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6/13/2011 Houston— Second Nature: Contemporary Landscapes from the MFAH Collection examines the revived interest in landscape by contemporary artists, tracing the theme through the literal interactions of the 1960s to the conceptual manipulations of the present day. Some two dozen works from the MFAH permanent collection will be showcased, including pieces by renowned artists Ansel Adams, Ed Ruscha, James Turrell, and Julie Mehretu, among others. Many of the works are recent acquisitions or major pieces that are rarely displayed. The exhibition opens July 10, on view in the Millennium Galleries of the Audrey Jones Beck Building through September 25.

―Since the mid-1960s, escalating anxiety about the environment has spurred a new engagement with the landscape through art, said Alison de Lima Greene, MFAH curator of modern and contemporary art and special projects. ―The concept for this exhibition was first proposed by Elliott Zooey Martin, former curatorial assistant here at the MFAH. In combing through the collection with me, she noticed that a number of important works shared a common theme in regard to our relationship to the world around us.

―These objects employ landscape imagery that has been mediated through selection, technology, and creative invention, offering a second look at the natural world, Ms. Martin has added. ―Together, they demonstrate the continued power of the land to speak to the contemporary imagination.

―Second Nature is a perfect summer show for Houston, states Gwendolyn H. Goffe, interim director at the MFAH. ―The artists’ passionate vision of the landscape takes viewers from the American West to the Eastern seaboard, from Japanese riverbeds to the sky over Iceland. Come join them on their vividly imagined journeys around the world.

The exhibition will open with a selection of works by artists who have literally entered the landscape itself, with projects that range from large-scale transformations to minimal interventions. James Turrell’s Roden Crater, for example, will be represented by two topographical studies that describe this visionary project to transform an extinct volcano into a realm of perceptual contemplation. A different strategy is introduced in the work of Alan Sonfist, Richard Long, and Robert Lobe, who transpose fragments of nature into the gallery setting. Sonfist’s Element Selection of the East, 1968—a rarely seen treasure in the MFAH’s permanent collection—is made up of branches gathered and gilded by the artist as a testament to the value and fragility of our environment. Long’s East West Circle, 1996, composed of black river stones, reconfigures a particular riverbed the artist visited in Japan. Lobe’s Slow Digestion, 1983, which was fabricated by hammering aluminum sheets over tree roots and rocks, is a ghostly presence infused with a sense of loss and desire.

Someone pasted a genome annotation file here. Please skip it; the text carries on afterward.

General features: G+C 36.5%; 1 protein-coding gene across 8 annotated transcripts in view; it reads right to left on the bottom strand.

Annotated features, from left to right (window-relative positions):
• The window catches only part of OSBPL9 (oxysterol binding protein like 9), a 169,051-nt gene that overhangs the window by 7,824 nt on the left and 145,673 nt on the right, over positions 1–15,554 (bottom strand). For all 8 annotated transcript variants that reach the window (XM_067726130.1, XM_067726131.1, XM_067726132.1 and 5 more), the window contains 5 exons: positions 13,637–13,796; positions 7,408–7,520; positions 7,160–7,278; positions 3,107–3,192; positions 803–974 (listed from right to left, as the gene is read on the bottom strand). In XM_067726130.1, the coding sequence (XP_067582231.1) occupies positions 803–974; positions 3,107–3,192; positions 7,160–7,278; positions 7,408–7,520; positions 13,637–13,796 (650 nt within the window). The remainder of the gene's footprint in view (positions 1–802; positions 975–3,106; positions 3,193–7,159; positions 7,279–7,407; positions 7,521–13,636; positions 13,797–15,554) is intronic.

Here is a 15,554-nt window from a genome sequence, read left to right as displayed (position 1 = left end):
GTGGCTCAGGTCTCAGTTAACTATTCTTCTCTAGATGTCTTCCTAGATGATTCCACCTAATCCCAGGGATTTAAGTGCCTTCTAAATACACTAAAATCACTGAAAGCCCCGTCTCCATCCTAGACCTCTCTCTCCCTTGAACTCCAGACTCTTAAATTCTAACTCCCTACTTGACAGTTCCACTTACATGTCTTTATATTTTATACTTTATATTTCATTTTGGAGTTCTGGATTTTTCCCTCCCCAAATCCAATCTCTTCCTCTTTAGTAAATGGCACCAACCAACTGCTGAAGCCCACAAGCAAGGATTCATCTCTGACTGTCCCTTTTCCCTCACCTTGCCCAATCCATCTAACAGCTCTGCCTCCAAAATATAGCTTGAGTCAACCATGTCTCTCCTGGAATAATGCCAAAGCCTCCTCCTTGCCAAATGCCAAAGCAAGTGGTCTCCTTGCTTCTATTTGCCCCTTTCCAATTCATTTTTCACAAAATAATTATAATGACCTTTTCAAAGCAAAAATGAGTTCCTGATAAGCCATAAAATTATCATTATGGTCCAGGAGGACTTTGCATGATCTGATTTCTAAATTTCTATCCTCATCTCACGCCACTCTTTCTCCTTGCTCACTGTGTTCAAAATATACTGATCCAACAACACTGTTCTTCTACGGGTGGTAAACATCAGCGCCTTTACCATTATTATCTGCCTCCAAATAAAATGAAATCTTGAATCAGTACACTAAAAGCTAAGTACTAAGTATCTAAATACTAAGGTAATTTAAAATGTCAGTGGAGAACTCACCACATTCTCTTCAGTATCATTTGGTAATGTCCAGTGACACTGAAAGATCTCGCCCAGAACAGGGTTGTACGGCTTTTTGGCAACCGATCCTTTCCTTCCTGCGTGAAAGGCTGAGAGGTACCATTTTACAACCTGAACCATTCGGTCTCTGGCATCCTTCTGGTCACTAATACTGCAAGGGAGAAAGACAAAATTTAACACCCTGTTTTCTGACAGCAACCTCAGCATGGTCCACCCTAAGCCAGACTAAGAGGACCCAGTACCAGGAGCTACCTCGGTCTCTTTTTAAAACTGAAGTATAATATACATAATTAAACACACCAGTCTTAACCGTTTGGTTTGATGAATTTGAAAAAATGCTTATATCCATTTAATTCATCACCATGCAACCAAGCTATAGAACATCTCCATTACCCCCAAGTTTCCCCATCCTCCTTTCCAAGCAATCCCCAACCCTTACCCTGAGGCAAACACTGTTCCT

Working with landscape imagery in the age of mechanical and digital reproduction ensures not only access to a greater number of sources but also the ability to layer images and visual associations within a single work. America’s most cherished landscape photographer, Ansel Adams, is represented by two slightly varying prints of his Winter Sunrise, Sierra Nevada, from Lone Pine, California, 1944, as well as by a special commission he undertook for Hills Bros. Coffee in 1969. Denis Oppenheim maps the fields of eastern Long Island with images of drawings that span three family generations. Mungo Thomson expands upon Pop Art traditions in his 2002 American Desert video, where he appropriates the classic Road Runner cartoon series, digitally erasing the protagonists so that we are left only with a series of stylized Southwestern landscapes. Appropriating the conventions of movie-making, Duncan Ganley offers a sublimely romantic, wide-angled film still with his 2007 midnight, mid-Atlantic.... To create Colorado Blue Spruce, 2001, Helen Altman printed a found image of a solitary spruce tree on a quilted blanket, the kind used by moving companies, connecting the disappearance of nature with the rootlessness of contemporary life.

A number of artists look back at the history of landscape imagery, particularly the photographs and paintings that mythologized the American west. With Undying Glare, 2007, Adam Helms presents a diorama where a taxidermy buffalo stares out at Helms’ monumental re-rendition of Ansel Adams’s Winter Sunrise, Sierra Nevada, from Lone Pine, California. Mark Klett’s Viewing Thomas Moran at the Source, Artist's Point, Yellowstone, 2000, pays tribute to (and critically re-examines) the ideals of manifest destiny embedded in Thomas Moran’s 19th-century panorama, tellingly juxtaposed with the original site.

Additionally, many artists approach the landscape as both a register ripe with associations and a space of crisis. With Untitled (# 1) and Untitled (# 2), 2007 – 08, Ed Ruscha laments commercial construction’s consumption of landscape by contrasting what was once pristine with what is now over-built. Melissa Miller decries the erosion of the Texas landscape in Tapestry, 2007, while Vernon Fisher builds the composition of Movements Among The Dead, 1990, atop a chalk-board, where his renderings of mountains are threatened by the possibility of erasure. Mark Tansey’s Apple Tree, 2010, thoughtfully illustrates the intellectual histories embedded in the western culture—layering images of Eden, the Tigris river valley, and icons of American landscape painting into a single image. James Balog’s and Noriko Furunishi’s vertical landscape photographs stitch together numerous views into a single vista, while Julie Mehretu and Terrell James draw their inspiration from the intersection of geography with the cyclical rhythms of nature. The mutability of our environment and its connection to personal history is explored eloquently in Katrina Moorhead’s Landscape of a Danger, 2011, a special loan to this exhibition.